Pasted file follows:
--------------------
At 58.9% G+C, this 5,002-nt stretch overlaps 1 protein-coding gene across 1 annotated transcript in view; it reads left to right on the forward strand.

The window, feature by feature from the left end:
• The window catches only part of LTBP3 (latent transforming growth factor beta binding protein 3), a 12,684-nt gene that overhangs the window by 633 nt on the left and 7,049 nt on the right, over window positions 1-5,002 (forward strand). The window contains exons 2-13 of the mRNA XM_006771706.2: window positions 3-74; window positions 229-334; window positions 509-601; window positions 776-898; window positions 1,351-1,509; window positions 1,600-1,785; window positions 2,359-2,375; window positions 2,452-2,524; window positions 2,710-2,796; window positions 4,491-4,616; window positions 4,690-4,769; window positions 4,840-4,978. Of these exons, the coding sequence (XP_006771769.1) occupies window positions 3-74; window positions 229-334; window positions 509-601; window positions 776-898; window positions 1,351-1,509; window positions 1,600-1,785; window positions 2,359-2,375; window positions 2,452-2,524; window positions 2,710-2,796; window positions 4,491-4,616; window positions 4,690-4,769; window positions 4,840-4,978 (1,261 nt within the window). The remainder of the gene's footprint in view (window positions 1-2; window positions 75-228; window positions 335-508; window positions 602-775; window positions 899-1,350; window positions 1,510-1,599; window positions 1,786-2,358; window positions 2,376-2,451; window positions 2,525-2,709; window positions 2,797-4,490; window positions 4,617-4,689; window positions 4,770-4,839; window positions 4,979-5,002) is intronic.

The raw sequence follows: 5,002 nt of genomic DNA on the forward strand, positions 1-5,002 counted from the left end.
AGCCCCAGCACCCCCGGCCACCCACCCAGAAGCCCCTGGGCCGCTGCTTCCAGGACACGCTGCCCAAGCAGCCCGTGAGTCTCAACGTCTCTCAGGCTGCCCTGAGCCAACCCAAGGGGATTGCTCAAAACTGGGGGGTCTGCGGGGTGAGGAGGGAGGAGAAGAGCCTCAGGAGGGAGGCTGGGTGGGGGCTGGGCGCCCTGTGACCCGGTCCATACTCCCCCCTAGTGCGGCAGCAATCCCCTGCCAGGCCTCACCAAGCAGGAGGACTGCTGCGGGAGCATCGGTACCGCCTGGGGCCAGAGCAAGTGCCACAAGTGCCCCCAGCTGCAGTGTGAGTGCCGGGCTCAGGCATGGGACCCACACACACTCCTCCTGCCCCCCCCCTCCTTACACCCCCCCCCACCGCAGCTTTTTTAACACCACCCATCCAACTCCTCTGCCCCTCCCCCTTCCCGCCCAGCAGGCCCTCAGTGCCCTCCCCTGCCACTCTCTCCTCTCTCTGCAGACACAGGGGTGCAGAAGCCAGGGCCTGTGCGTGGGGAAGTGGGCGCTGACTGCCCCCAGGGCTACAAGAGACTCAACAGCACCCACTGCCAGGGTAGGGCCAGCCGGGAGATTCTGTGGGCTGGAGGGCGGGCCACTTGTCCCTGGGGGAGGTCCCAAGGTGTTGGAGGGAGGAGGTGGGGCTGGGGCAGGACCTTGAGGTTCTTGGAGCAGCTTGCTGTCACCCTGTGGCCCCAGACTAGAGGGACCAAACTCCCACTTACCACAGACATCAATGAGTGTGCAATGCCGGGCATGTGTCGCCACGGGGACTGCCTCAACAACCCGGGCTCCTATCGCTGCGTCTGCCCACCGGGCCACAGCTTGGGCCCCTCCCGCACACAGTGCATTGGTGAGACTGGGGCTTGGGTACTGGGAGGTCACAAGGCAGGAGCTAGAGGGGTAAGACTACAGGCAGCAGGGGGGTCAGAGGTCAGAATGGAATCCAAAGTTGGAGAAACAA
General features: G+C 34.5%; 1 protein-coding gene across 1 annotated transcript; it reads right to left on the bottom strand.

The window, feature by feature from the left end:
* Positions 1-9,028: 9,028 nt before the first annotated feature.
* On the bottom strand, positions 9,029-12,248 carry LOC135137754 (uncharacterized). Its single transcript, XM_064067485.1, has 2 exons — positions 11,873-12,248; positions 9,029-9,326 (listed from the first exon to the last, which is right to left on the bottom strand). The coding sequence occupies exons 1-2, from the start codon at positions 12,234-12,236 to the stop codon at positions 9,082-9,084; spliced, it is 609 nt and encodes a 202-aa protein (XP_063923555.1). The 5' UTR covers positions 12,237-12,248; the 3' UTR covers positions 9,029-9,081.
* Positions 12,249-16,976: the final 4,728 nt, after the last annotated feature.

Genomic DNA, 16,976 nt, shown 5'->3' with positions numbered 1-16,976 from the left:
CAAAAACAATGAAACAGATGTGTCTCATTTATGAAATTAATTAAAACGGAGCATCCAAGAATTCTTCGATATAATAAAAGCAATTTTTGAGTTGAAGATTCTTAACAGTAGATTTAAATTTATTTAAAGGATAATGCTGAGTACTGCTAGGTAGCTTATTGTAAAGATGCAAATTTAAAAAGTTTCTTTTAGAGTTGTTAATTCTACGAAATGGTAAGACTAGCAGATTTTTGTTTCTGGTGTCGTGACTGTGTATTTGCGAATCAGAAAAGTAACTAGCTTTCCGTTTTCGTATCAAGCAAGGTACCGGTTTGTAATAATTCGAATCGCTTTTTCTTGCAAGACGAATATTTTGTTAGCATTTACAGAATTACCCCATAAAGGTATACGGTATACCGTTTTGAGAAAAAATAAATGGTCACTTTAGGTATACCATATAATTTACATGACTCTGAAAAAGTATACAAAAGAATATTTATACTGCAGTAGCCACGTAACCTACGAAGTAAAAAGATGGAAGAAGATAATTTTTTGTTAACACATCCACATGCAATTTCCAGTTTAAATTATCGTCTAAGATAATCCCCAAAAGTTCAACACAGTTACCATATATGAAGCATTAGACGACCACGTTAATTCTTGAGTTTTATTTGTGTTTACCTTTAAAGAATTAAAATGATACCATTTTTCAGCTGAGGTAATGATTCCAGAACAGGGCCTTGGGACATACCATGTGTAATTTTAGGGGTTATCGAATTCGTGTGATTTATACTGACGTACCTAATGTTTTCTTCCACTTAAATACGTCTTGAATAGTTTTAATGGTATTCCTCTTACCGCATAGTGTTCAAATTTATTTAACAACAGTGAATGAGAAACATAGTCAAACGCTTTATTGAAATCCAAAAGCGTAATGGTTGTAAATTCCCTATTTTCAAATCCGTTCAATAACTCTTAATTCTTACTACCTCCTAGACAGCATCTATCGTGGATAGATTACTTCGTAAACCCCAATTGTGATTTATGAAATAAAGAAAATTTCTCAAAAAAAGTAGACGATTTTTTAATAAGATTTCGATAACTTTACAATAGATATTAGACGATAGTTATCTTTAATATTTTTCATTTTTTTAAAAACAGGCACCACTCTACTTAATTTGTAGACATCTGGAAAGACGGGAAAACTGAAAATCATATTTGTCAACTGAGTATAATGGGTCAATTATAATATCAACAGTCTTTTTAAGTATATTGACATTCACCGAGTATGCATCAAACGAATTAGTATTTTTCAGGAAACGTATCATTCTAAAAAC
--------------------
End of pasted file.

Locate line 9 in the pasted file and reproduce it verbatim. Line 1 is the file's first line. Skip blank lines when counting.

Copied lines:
* On the bottom strand, positions 9,029-12,248 carry LOC135137754 (uncharacterized). Its single transcript, XM_064067485.1, has 2 exons — positions 11,873-12,248; positions 9,029-9,326 (listed from the first exon to the last, which is right to left on the bottom strand). The coding sequence occupies exons 1-2, from the start codon at positions 12,234-12,236 to the stop codon at positions 9,082-9,084; spliced, it is 609 nt and encodes a 202-aa protein (XP_063923555.1). The 5' UTR covers positions 12,237-12,248; the 3' UTR covers positions 9,029-9,081.